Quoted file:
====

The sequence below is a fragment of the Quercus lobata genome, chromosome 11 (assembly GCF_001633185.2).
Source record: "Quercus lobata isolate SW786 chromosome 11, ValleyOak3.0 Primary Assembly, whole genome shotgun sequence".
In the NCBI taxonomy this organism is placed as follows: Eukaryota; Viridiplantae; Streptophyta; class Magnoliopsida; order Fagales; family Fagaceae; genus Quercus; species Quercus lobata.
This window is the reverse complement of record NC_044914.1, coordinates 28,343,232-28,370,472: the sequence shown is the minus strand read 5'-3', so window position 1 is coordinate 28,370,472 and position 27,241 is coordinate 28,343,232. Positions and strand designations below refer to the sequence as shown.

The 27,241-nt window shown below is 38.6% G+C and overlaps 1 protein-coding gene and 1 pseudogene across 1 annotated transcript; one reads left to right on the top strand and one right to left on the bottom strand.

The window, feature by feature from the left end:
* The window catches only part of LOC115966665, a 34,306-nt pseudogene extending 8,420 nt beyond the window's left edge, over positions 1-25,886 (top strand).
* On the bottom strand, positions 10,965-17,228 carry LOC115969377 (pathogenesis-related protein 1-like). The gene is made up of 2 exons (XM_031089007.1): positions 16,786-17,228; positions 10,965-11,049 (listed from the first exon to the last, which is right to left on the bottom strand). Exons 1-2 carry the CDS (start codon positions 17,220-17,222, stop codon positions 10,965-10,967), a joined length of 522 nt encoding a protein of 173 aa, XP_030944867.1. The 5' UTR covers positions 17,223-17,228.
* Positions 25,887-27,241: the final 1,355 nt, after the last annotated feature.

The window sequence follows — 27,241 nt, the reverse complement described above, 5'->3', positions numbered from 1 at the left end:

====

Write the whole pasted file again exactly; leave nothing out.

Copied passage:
The sequence below is a fragment of the Quercus lobata genome, chromosome 11 (assembly GCF_001633185.2).
Source record: "Quercus lobata isolate SW786 chromosome 11, ValleyOak3.0 Primary Assembly, whole genome shotgun sequence".
In the NCBI taxonomy this organism is placed as follows: Eukaryota; Viridiplantae; Streptophyta; class Magnoliopsida; order Fagales; family Fagaceae; genus Quercus; species Quercus lobata.
This window is the reverse complement of record NC_044914.1, coordinates 28,343,232-28,370,472: the sequence shown is the minus strand read 5'-3', so window position 1 is coordinate 28,370,472 and position 27,241 is coordinate 28,343,232. Positions and strand designations below refer to the sequence as shown.

The 27,241-nt window shown below is 38.6% G+C and overlaps 1 protein-coding gene and 1 pseudogene across 1 annotated transcript; one reads left to right on the top strand and one right to left on the bottom strand.

The window, feature by feature from the left end:
* The window catches only part of LOC115966665, a 34,306-nt pseudogene extending 8,420 nt beyond the window's left edge, over positions 1-25,886 (top strand).
* On the bottom strand, positions 10,965-17,228 carry LOC115969377 (pathogenesis-related protein 1-like). The gene is made up of 2 exons (XM_031089007.1): positions 16,786-17,228; positions 10,965-11,049 (listed from the first exon to the last, which is right to left on the bottom strand). Exons 1-2 carry the CDS (start codon positions 17,220-17,222, stop codon positions 10,965-10,967), a joined length of 522 nt encoding a protein of 173 aa, XP_030944867.1. The 5' UTR covers positions 17,223-17,228.
* Positions 25,887-27,241: the final 1,355 nt, after the last annotated feature.

The window sequence follows — 27,241 nt, the reverse complement described above, 5'->3', positions numbered from 1 at the left end: